Good things are on the way
Poland Today sits down with Paul Chen, an American living in Poland, to ask him about his unique perspective on the country
When did you first come to Poland?
I came to Poland for a visit in July of 2007 and then moved here in August 2010.
How closely did your preconceptions of Poland match your first impressions?
To be honest, I didn’t have any concrete preconceptions of Poland prior to that visit. I just heard a lot of good opinions from my friends who had come here before me. Having had some Polish-American friends, I had the idea that Polish people were nice and intelligent, and that the food was really pretty tasty.
Looking back, have those first impressions proved right or wrong?
In general, the food is pretty tasty. I love racuchy (a type of pastry) with apples. In general, people are nice and intelligent, but as with everywhere, you do get some dodgy characters as well.
What about Poland was unexpected?
I didn’t expect how much red tape was involved in every aspect of life. I am up to my neck with paperwork! However, the cost of living is relatively low. You don’t have to earn a lot of money to remain sheltered, clothed and fed.
Was anything surprisingly familiar?
Did you know that you can get American style hamburgers in places other than McDonald’s now?
What was the thing that was hardest to adjust to when you moved to Poland?
The lack of good customer service was hard to swallow at first. It is getting better – very slowly though.
What has been the strangest or most memorable experience from your time in Poland?
Something that sticks out was the border crossing between Ukraine and Poland on foot. I did not expect there would be so many Ukrainians trying to get into Poland to sell their goods. Having to deal with such a large crowd and getting squeezed and crushed was definitely something I will remember – trying to get across the border in time to catch a late train made things exciting.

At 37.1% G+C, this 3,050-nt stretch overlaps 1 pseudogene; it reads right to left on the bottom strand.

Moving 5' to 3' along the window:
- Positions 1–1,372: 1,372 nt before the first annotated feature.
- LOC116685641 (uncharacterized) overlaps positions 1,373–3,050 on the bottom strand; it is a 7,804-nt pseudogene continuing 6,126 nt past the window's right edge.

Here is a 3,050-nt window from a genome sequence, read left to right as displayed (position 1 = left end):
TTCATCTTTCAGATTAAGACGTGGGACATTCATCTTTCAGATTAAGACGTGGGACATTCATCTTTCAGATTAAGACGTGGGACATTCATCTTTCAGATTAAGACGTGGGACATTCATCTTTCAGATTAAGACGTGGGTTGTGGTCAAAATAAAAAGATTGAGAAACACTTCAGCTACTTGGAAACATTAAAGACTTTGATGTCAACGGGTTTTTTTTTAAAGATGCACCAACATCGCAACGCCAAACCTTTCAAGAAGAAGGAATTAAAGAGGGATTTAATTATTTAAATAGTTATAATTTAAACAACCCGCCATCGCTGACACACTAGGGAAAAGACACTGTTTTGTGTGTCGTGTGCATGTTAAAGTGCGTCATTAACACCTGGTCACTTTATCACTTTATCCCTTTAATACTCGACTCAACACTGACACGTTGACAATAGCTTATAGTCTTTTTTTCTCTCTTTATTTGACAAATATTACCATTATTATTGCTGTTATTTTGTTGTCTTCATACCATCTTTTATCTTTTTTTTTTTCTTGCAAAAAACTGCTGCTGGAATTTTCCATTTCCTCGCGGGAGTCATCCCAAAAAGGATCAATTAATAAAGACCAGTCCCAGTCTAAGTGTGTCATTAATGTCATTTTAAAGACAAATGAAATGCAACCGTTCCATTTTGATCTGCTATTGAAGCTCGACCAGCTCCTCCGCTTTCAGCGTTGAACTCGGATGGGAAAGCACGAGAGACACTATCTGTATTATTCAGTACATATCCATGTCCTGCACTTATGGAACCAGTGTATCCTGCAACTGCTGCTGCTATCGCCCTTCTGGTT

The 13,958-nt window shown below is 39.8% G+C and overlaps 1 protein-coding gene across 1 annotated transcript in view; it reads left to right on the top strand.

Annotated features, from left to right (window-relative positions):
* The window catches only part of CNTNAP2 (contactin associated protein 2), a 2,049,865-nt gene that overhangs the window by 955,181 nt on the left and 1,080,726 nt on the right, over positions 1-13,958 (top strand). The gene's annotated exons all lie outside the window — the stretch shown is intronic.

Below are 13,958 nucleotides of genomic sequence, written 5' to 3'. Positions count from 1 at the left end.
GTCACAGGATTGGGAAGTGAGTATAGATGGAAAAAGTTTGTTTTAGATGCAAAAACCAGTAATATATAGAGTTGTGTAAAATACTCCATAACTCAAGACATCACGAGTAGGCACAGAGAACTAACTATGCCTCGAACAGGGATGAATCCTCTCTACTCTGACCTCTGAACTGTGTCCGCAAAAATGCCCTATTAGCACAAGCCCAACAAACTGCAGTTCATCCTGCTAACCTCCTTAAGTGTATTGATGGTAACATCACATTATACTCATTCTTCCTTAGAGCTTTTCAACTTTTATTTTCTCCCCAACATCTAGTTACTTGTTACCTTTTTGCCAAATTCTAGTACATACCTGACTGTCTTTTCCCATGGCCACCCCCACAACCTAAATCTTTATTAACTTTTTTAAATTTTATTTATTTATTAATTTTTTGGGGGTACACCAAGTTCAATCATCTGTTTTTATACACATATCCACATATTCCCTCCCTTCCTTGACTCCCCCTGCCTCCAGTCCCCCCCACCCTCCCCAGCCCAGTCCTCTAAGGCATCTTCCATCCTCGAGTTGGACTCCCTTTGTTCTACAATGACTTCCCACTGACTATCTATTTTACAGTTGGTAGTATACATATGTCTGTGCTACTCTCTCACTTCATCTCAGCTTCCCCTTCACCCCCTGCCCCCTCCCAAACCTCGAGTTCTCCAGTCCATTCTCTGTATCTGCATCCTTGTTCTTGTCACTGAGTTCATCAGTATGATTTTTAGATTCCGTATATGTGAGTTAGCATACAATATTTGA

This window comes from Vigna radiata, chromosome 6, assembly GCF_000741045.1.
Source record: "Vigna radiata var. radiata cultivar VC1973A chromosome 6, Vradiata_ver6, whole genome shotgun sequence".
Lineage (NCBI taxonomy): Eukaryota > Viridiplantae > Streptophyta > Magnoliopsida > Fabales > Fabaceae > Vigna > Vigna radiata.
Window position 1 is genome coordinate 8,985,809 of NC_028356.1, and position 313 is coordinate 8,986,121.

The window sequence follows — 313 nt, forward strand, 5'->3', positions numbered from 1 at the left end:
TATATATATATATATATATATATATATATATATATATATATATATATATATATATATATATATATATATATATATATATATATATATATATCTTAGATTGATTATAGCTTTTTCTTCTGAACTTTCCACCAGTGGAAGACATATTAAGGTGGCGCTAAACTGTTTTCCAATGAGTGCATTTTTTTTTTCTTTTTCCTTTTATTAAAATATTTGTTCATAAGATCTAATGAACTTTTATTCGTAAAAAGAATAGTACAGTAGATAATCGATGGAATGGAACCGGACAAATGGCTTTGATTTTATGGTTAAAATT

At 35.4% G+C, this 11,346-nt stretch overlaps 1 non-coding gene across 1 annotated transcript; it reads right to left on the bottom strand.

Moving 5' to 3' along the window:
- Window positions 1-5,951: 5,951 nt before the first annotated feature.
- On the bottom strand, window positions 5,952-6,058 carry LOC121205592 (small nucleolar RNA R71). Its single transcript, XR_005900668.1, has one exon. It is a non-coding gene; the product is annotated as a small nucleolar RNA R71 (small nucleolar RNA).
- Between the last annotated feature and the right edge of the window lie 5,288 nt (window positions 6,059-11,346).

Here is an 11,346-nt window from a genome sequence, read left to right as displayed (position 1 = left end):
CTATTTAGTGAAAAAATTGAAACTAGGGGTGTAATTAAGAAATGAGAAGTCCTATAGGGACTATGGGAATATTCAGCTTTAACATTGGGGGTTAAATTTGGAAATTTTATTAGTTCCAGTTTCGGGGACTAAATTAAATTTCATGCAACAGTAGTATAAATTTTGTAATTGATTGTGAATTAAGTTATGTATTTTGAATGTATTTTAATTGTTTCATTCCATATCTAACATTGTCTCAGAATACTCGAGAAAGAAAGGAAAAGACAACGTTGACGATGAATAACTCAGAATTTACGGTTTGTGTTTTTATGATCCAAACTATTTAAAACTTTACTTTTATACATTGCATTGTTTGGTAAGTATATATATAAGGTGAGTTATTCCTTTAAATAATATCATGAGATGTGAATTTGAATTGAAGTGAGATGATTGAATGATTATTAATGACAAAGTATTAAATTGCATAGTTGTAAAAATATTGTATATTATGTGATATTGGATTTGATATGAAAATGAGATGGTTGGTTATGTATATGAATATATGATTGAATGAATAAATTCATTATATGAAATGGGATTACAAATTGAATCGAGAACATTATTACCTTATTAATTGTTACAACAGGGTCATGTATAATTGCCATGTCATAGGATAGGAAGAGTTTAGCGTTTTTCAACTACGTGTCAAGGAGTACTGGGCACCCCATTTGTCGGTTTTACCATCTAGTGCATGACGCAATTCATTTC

What Polish thing do you wish they had in the United States, and vice-versa?
I would like to have one of those Polish milk bars where you can get good food cheaply. And I wish they had American style diners here where you can get a Lumberjack Breakfast any time of the day.
‘The lack of good customer service was hard to swallow at first’
What are the most striking similarities between Poles and people from the United States, and what are the most striking differences?
I think that like Americans, Poles can be pretty clever in coming up with different ways of achieving a target. I guess the biggest difference is that Poles have a hard time walking a mile in another person’s shoes.
What advice would you give someone from the United States coming to live in Poland?
I would advise them to have a lot of patience and keep an open mind. If you haven’t done so already, having a Polish companion or best friend will prove to be very helpful when trying to manoeuvre through the little everyday things.
What advice would you give a Pole going to live in the United States?
Save up before you get there; just about everything costs money. Maintain an open mind, and expect that things from one part of the country can be quite different from another part.
In what ways has Poland changed you for the better or for the worse?
It made me more resourceful and assertive, on the other hand it has made me even more cynical than I had been.
What keeps you here now?
At the moment, I am a journalist for the website web.gov.pl. I also blog about start-ups. You can find me at www.ksup.co. I see a lot of potential in Polish start-ups. I feel that I am part of a movement and good things are on the way. I am also a member of the American Chamber of Commerce, so I am trying to make more meaningful connections between the Polish business community and their counterparts in the US . I teach at the AGH, a major technical university in Kraków. I see my job as a university teacher as a chance to change the future of Poland for the better.